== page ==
Legend has it that when Mongol invaders sacked Russia, they would often stab their rape victims to create new holes to violate if the others were already taken by busy comrades. AP has been trying something similar with the Mir story. In its desperate attempts to find new angles on this cosmic auto-repair saga, the AP on August 13 ran an un-bylined story which suggested that Russian cosmonauts were making procedural decisions in order to earn more money in bonuses:

"Moscow (AP)-Cosmonaut Anatoly Solovyev switched his Soyuz capsule to manual control as he approached the Mir Space Station, then guided the ships into a gentle embrace-and earned himself a hefty cash bonus."

"Russian and U.S. space officials," the mystery AP writer went on, "agreed that Solovyev's decision to go manual last week was the best way to get the job done. But [note the 'But,' suggesting dissatisfaction with the U.S.-Russian dismissal of the bonus issue-A.K.] the episode highlights the unusual reward system which Russian news media say also pays $1,000 for each spacewalk."

No wonder the AP writer left his byline off. If I were a cosmonaut and came back to earth after a long ordeal to find out that some American reporter had been nosing around Star City, asking my superiors if maybe I was doing spacewalks in order to pad my pocket, I'd be wanting to pay that writer a little visit-and make sure that he was hereafter referred to as "crippled AP correspondent."

The AP hack goes on to write: "Russian media report all the figures in U.S. dollars, suggesting that astronauts will be paid in U.S. currency, which is much preferred to rubles."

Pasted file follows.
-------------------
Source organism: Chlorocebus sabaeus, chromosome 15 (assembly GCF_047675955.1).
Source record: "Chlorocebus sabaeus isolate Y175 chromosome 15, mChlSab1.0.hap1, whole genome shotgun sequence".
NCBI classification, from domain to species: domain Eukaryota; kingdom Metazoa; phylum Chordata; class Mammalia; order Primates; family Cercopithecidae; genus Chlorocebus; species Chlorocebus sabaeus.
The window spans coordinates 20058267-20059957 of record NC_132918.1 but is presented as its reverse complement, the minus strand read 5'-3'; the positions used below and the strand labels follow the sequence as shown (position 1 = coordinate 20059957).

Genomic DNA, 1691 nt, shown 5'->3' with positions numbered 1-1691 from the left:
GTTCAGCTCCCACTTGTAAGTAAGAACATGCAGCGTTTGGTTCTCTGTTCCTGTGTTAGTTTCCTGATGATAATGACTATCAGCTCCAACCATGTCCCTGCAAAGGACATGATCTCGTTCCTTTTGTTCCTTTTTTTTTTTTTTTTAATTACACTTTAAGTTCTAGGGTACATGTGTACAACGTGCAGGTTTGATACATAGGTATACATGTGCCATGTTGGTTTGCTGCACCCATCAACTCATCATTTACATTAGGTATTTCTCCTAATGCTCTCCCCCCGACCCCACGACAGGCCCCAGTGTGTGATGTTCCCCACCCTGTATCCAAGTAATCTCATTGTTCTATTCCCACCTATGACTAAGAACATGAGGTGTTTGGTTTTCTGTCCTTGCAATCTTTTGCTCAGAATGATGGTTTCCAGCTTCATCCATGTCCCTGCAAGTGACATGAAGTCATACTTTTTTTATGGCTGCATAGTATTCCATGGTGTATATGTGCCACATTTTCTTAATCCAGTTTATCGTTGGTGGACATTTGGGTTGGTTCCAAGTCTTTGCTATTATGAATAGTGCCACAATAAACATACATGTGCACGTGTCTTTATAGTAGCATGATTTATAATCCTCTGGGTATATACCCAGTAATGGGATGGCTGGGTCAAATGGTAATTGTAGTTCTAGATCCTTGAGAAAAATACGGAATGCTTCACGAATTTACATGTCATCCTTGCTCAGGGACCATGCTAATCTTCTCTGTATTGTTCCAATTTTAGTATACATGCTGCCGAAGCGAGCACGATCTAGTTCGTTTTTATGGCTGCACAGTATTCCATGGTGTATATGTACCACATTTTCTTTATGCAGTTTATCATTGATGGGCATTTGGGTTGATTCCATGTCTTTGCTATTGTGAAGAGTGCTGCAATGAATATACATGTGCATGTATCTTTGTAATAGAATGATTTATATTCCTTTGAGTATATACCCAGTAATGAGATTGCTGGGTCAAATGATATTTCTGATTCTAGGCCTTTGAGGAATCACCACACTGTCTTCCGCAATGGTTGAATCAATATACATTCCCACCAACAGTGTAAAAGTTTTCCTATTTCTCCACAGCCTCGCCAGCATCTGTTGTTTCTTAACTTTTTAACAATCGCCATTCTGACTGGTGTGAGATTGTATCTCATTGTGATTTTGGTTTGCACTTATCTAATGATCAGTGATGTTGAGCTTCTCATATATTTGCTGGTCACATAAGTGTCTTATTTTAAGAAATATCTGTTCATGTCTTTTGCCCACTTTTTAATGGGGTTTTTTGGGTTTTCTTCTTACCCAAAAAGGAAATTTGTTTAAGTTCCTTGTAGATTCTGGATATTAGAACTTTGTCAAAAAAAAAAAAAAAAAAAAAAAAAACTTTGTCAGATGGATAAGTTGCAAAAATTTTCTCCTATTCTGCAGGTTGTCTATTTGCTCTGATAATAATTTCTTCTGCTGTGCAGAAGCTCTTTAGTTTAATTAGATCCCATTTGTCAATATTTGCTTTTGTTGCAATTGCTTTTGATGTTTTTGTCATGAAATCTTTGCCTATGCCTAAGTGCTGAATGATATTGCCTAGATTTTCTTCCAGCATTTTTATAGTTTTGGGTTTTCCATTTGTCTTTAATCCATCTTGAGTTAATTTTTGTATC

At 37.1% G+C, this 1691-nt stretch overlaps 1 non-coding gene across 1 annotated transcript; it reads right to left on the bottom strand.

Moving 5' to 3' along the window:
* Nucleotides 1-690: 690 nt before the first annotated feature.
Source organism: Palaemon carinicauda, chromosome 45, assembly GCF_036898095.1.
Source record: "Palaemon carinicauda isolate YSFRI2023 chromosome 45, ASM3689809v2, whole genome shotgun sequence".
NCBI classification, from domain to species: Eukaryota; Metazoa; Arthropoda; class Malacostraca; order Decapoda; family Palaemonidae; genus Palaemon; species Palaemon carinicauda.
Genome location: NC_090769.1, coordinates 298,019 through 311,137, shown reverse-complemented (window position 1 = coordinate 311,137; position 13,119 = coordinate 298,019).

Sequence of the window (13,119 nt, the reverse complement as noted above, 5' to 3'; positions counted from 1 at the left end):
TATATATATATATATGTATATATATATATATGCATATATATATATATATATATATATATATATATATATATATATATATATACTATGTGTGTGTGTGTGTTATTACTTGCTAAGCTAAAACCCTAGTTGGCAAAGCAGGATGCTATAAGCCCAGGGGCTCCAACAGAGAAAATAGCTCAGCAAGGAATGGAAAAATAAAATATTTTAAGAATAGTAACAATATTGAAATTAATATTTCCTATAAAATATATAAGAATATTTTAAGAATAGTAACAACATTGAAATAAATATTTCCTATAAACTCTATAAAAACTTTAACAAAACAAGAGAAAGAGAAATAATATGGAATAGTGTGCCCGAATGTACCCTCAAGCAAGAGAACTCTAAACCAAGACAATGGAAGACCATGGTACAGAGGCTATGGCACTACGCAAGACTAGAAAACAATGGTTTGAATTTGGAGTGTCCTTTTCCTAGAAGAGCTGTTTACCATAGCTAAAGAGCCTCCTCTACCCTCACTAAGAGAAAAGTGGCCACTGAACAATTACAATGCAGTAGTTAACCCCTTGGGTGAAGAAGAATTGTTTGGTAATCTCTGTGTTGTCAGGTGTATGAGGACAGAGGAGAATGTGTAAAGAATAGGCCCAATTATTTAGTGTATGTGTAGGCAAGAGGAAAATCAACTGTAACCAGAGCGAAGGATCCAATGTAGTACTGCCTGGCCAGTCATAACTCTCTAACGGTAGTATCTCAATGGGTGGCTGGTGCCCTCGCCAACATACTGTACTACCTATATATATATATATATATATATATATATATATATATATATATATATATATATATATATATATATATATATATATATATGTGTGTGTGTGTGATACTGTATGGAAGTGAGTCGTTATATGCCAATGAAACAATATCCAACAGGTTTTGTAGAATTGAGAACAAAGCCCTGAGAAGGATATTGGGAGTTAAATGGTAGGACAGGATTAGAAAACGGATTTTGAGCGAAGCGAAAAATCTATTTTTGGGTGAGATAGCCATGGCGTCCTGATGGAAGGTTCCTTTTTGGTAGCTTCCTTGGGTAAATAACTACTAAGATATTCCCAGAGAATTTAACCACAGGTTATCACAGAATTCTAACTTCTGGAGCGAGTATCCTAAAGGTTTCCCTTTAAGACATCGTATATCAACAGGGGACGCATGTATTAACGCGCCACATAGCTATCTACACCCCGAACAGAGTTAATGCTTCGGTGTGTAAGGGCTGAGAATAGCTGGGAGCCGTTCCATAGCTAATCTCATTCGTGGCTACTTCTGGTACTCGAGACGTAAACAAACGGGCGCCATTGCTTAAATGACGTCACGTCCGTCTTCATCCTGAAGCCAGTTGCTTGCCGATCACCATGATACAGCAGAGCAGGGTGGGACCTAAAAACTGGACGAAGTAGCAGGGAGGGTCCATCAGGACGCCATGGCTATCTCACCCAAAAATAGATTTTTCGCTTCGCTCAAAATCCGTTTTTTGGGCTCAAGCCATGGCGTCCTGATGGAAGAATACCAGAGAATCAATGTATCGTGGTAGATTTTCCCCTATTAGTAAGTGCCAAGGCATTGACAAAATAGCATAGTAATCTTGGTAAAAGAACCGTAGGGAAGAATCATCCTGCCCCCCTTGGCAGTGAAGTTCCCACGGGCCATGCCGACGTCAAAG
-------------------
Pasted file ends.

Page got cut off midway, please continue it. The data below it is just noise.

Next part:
Those darned cosmonauts-always want dollars. They're just like those fellows in Red Square who were trying to sell us rabbit hats. No wonder they're out there doing space walks.

Even the much-heralded Washington Post got in on the gangbang, suggesting in a July 24 piece by Daniel Williams that controversy had erupted when the press reported that news of cosmonaut Vasily Tsibilev's relative's death had been withheld from him by Mission Control. "Russian officials only stopped denying the story after the Reuter news agency reported from Tsibilev's home town that the family had kept the death secret."

Here, now, is the height of irrelevant nitpicking. The press learns that Mission Control has judged that a cosmonaut will be less likely to freak out, suffocate, and destroy their multi-billion dollar machine if he does not hear of unpleasantness at home, so in its infinite wisdom, the press decides to go public with the story, fully aware, incidentally, that cosmonauts have access to ham radio and therefore hear the news. That Reuters was hanging around Tsibilev's home sniffing around for corpses to publicize while Tsibilev himself was in the middle of a dangerous mission seems grounds enough for summary execution to me. But for the Washington Post to come in and mop up on this story and pronounce Mission Control in the wrong is absolutely comic. Don't these reporters have anything better to do?

The AP certainly doesn't. In its efforts to keep the orgy of mediocre prose flowing, the AP was thrilled to stumble upon the news that a milk commercial had been filmed on Mir. Before you knew it, a story with the following lead appeared:

"One small drop of milk; one giant leap for TV commercials."

Ugh. When will it all end? Answer: not until Mir crashes. Like the OJ trial, this gangbang will not end until the victim is exhausted. We can only hope the American shuttle scientists will fix Mir. Then maybe the damn thing will explode and we can all read something interesting for a change.